How many of today’s dividend stocks will still offer an attractive dividend in 15 years’ time? One company which I think could have a fighting chance of maintaining its dividend over this period is Egypt-based gold producer Centamin (LSE: CEY).
The firm’s Sukari gold mine reached full production in 2014. Last year, the company reported gold reserves of 8m ounces at Sukari. At the current production rate of about 500,000 ounces each year, that could support 20 years’ production. Even taking a more cautious view, 15 years seems a safe estimate to me.
I think it’s fair to view this company as a production business which will continue to return a substantial share of its profits to shareholders.
Out of favour – the right time to buy?
Gold is out of favour at the moment. The price of the yellow metal has fallen by 11% from $1,350/oz to $1,195/oz so far this year. Gold miners’ share prices have dipped too.
Centamin’s share price has fallen further than most. The stock is down by nearly 40% so far this year, mainly because management cut its guidance for 2018 production in May. I share my colleague Graham Chester’s view that this is a short-term blip.
I’m more interested to note that the shares now trade on a trailing price/free cash flow ratio of about six. That’s very cheap, in my view, especially when it’s accompanied by a net cash balance of $282m. This cash pile covers roughly 20% of the group’s market cap, so it provides good support for the dividend.
Although the company is still involved in two ongoing court cases in Egypt, my view is that these are now unlikely to cause major problems. Indeed, I think the shares are priced to buy, on a forecast P/E of 13.3 and with a prospective yield of 5.1%.
A turnaround opportunity?
Things haven’t gone so well for shareholders in African miner Petra Diamonds Limited (LSE: PDL).
Earlier this year, this £317m firm was forced to raise $178m (£136m) from shareholders in a rights issue to help reduce its debts to “a more sustainable level.” Today’s full-year results suggest to me that the outlook remains uncertain.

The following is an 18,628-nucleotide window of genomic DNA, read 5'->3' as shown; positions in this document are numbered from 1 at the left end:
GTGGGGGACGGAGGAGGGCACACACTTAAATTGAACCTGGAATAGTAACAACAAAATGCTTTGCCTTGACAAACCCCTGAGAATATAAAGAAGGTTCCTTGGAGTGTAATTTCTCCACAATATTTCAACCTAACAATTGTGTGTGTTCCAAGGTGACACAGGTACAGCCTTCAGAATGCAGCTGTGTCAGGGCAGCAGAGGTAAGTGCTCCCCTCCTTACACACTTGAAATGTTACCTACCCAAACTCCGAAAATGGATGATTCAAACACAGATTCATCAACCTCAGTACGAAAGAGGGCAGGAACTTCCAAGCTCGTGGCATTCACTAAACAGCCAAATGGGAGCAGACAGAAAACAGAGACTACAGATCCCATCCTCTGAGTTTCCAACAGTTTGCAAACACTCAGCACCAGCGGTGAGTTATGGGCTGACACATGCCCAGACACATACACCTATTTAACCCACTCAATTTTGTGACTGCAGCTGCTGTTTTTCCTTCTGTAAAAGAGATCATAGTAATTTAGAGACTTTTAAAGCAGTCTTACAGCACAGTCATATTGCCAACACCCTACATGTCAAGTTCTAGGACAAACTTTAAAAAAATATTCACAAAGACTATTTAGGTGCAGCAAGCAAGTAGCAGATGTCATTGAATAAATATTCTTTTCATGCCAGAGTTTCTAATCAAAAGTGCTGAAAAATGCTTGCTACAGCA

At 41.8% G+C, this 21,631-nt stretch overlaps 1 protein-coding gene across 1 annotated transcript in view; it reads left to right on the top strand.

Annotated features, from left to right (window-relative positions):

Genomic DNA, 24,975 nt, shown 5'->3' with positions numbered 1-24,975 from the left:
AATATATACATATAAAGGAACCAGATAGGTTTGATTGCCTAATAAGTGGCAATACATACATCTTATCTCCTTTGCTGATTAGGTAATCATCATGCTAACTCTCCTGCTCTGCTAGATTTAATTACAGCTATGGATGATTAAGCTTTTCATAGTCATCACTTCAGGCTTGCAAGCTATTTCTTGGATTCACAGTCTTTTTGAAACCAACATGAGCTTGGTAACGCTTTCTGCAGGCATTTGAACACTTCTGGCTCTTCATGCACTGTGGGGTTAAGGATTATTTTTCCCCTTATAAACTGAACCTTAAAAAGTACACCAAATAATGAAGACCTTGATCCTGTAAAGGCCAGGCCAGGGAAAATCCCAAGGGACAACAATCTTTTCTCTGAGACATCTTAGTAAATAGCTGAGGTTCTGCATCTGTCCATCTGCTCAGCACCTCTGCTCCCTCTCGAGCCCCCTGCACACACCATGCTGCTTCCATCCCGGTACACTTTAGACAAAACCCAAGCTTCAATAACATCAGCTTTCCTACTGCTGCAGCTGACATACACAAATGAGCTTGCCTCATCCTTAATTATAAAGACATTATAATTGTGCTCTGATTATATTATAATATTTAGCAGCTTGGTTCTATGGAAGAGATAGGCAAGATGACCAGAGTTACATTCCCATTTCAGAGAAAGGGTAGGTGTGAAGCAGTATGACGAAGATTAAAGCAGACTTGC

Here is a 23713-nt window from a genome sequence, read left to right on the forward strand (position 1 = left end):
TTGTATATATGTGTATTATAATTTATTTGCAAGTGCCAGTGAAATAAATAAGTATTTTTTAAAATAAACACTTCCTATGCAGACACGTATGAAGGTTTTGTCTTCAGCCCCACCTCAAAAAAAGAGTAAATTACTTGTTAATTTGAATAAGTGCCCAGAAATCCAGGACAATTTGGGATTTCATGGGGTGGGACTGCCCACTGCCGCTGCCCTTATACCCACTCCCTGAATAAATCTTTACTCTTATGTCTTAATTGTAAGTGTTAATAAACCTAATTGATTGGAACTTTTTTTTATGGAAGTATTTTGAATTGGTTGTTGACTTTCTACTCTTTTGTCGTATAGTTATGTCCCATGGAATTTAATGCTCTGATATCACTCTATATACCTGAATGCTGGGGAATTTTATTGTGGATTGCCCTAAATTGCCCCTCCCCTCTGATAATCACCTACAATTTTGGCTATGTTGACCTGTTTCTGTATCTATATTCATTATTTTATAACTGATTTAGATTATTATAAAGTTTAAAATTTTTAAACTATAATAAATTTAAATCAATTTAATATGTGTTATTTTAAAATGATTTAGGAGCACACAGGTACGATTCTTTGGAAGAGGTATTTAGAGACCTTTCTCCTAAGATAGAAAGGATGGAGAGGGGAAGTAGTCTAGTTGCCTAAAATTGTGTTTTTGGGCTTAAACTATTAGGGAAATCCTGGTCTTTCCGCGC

The good news was that group revenue rose by 25% to $495m last year. Management’s preferred measure of profit, adjusted earnings before interest, tax, depreciation and amortisation (EBTIDA) rose by 37% to $195. This was supported by adjusted operating cash flow of $157m, up by 7% from $147m last year. Meanwhile, last year’s rights issue helped reduce net debt from $555m to $521m.
The bad news was that a range of exceptional costs and political problems pushed the group to an overall loss after tax of $203m. Free cash flow was also negative.
Although costs, such as mine closure charges, were clearly one-offs, the company still has political problems in Tanzania. The authorities there have seized an export shipment and are in dispute with the firm over VAT charges.
Chief executive Johan Dippenaar says that the company remains on track to generate free cash flow and reduce debt to sustainable levels by the end of June 2020.
However, Dippenaar has announced plans to leave the firm today. My view is that there are still a number of risks here that most investors will struggle to understand. For that reason, I plan to continue avoiding this stock, despite the firm’s modest 2019 forecast P/E of 6.3.
Roland Head has no position in any of the shares mentioned. The Motley Fool UK has no position in any of the shares mentioned. Views expressed on the companies mentioned in this article are those of the writer and therefore may differ from the official recommendations we make in our subscription services such as Share Advisor, Hidden Winners and Pro. Here at The Motley Fool we believe that considering a diverse range of insights makes us better investors.